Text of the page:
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The Bolivian Diary: The Authorised Edition Paperback – 5 Jan 2009
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Looking back on the life of his revolutionary comrade Che Guevara in his introduction to the Bolivian Diary, Fidel Castro claims that "rarely, if ever, in history has one man's image, name and example spread so rapidly and so completely". Ernesto Guevara de la Sema is the ultimate revolutionary, an icon who spawned a million T-shirts, and whose death in 1967 whilst fermenting revolution in Bolivia enshrined him as a martyr of the radical Left. In his short life Che Guevara led military revolutions in Mexico, the Congo and, most famously, Cuba, before heading to Bolivia in 1966 to establish a guerrilla movement in an attempt to overthrow the Bolivian military dictatorship.
His Bolivian Diary, first published in Cuba in 1968, is the remarkable and ultimately tragic first-hand account of Che's formation of a tiny band of revolutionaries, his attempt to proselytise the local peasants, his skirmishes with the Bolivian army, and his final shootout and cold-blooded execution at the hands of the military in October 1967. Stripped of the romantic idealism usually associated with Che, the diary is a sobering account of the drudgery, fear and monotony of guerrilla warfare. Much of the diary is taken up with the preoccupations of basic survival in the primitive conditions of the Bolivian mountains, whilst playing a tense and often ineffective game of hit and run with the Bolivian army. There are some wonderful moments, such as Che breaking off from military preparations to remember that, "I must write some letters to Sartre and Bertrand Russell..." or commandeering a jeep and running it on the urine of his guerrillas. Ultimately this is a tough, uncompromising portrait of a ruthlessly disciplined and single-minded man, relishing a conflict which "gives us the opportunity to turn ourselves into revolutionaries, the highest state of the human species". --Jerry Brotton --This text refers to an alternate Paperback edition.
Praise for the films, ‘Che Part 1’ and ‘Che Part 2’:
‘Brilliant.’ The Times
‘A grand Hollywood war movie. Del Toro gives a stunning performance as Che Guevara. ****’ Empire
‘Soderbergh’s best film. A masterpiece. ****’ Total Film
'”Che” is brilliant…incandescent – a piece of full-on, you-are-there realism…[A] perfect dream movie, which is also politically vibrant and searing.' Jeffrey Wells, Hollywood Elsewhere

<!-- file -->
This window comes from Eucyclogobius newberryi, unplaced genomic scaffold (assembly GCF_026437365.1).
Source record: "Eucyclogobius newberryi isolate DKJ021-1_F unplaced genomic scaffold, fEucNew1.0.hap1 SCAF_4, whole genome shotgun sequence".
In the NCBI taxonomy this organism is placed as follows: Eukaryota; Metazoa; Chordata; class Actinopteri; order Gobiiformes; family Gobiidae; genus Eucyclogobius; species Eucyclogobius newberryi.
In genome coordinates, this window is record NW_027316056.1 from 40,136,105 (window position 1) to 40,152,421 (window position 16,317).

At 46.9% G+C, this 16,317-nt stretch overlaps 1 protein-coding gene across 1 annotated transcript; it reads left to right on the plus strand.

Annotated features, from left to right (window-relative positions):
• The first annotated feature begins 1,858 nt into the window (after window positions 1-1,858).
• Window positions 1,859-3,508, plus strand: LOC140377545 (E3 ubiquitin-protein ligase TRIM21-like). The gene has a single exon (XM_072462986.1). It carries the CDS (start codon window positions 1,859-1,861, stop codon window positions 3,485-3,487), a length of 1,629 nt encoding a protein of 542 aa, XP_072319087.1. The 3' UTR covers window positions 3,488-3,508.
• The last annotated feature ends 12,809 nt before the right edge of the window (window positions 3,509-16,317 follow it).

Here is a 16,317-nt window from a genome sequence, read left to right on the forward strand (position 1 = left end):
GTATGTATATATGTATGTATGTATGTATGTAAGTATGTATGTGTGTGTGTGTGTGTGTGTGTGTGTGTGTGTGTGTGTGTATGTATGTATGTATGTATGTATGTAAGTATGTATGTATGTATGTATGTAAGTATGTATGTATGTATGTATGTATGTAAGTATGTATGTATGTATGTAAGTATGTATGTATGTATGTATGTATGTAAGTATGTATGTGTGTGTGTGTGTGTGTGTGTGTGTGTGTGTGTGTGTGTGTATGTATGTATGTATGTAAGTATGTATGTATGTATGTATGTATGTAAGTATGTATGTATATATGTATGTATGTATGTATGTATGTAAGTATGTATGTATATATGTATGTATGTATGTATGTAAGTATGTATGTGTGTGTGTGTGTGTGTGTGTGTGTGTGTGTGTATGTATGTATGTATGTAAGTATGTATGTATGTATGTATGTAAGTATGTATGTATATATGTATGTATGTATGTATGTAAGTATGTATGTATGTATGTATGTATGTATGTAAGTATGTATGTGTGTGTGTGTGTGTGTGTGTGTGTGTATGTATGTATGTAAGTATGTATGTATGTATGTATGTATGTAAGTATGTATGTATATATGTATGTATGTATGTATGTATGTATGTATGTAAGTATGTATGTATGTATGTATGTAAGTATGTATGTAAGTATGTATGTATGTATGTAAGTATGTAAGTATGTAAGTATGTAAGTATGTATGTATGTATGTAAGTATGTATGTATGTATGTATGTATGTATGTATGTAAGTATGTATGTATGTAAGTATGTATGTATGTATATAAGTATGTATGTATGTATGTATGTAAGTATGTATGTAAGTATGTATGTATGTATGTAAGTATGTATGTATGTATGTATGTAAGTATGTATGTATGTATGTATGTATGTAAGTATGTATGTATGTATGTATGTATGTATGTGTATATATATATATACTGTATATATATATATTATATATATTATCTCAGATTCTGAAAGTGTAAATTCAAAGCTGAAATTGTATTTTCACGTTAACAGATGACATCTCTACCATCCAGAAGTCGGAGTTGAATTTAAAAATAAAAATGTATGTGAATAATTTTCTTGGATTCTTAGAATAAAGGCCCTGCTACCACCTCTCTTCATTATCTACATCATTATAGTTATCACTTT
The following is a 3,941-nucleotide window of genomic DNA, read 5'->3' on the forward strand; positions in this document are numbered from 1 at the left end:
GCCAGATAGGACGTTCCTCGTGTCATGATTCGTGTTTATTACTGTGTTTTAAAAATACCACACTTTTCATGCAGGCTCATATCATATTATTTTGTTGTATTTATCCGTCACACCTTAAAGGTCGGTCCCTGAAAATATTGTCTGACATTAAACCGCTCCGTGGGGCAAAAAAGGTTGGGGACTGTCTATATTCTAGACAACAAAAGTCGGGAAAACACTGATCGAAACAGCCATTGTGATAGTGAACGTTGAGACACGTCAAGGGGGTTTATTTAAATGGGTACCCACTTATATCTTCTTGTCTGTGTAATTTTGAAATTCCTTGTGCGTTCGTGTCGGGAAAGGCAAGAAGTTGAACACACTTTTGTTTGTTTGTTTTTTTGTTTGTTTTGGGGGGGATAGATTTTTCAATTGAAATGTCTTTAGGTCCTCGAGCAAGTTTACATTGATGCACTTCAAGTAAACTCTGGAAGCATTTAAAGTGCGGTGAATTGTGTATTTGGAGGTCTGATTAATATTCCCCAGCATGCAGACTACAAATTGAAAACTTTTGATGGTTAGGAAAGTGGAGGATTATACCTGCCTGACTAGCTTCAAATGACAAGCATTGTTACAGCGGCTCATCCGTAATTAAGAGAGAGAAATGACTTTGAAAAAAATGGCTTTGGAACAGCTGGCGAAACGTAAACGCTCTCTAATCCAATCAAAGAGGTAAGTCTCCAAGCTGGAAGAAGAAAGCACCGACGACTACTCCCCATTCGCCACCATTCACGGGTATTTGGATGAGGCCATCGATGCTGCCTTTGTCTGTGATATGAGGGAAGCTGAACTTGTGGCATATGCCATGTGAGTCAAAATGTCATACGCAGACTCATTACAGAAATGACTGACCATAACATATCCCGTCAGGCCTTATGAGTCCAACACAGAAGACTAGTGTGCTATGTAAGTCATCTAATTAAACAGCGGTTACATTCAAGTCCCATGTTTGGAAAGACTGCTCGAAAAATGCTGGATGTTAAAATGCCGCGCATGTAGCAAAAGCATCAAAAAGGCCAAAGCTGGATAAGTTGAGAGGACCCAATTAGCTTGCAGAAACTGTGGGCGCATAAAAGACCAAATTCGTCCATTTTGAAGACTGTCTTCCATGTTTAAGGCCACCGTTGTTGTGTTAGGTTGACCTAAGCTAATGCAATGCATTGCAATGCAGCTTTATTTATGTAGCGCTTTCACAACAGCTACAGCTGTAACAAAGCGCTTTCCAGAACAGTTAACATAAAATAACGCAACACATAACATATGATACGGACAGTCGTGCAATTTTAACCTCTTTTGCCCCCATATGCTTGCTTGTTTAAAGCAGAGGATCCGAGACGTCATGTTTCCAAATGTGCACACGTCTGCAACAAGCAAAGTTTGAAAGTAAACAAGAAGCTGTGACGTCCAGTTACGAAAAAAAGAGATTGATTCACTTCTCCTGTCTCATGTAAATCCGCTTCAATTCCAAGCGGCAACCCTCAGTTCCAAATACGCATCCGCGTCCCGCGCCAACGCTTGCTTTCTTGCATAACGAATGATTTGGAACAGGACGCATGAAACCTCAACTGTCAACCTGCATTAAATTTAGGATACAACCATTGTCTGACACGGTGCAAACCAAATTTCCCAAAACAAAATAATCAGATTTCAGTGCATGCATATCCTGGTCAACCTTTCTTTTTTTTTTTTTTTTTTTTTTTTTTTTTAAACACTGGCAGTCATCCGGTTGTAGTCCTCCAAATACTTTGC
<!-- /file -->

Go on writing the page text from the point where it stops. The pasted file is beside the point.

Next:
'”Che” is a piece of entertainment that delivers excitement, pathos and pure film-making passion…The end result is masterful – expressive, innovative, striking, exciting.’ www.cinematical.com
Praise for ‘The Bolivian Diary’:
'Guevara was a figure of epic proportions. These diaries, stark and moving, will be his most enduring monument.’ Observer
'Vivid and compelling.' Economist
Praise for ‘The Motorcycle Diaries’:
‘It’s true; Marxists just wanna have fun.’ Guardian
‘What distinguishes these diaries is that they reveal a human side to El Che which historians have successfully managed to suppress…one senses El Che’s belief that determination and conviction can be enough to change one's self and others…a joy to read from start to finish.’ Financial Times
‘Political incorrectness galore…this book should do much to humanise the image of a man who found his apotheosis as a late Sixties cultural icon. It is also, incidentally, a remarkably good travel book about South America.’ ScotsmanSee all Product description
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I've been lucky enough to visit the Sierra Maestra and it was hard enough, even for a well-nourished westerner, to trek the path used by the revolutionaries, so quite how this asthmatic and weakly young man managed to tread this path countless times, let alone march hundreds of miles and conduct a war against an enemy hugely superior in numbers, is mind-boggling.
The success of the Cuban revolution is one of the great stories of the twentieth century, and in Che Guevara, it has the narrator it fully deserves.
We all know the ending Che was shot by the CIA backed Bolivian military - it sounds sinister, but weren't all South American military backed by the CIA in the Sixties. They record Che's last campaign, fought in the Bolivian cloud forests they tell a story of the mundanity of a guerilla fighter's life. They could be the diaries of a lieutenant, in any one of several modern wars, leading a company of men in enemy territory with only their wits to survive. There is plenty of mud, near misses, misfortune and the leader's concerns about how to hold together a group of unsupported, under-fed and increasingly depleted fighters, whilst surrounded by hostile forces and local people who don't understand or are unsympathetic to their presence.
What sets the book apart is the insights it gives into the mind of Che, what made him tick, what drove him on. He emerges as a fighter with a cause, a man who knew what he believed in, was willing to kill for it and ultimately die for it. For me Che comes across as neither hero, nor villain, just a man fighting for a cause, his folly was few others in Bolivia shared it with him. Che was killed by the logistical failings of his guerilla campaign, combined with a lack of support from the people touched by it. Che is clear about these failings in the diaries and it's a measure of the man that despite them he continued to fight for what he believed.
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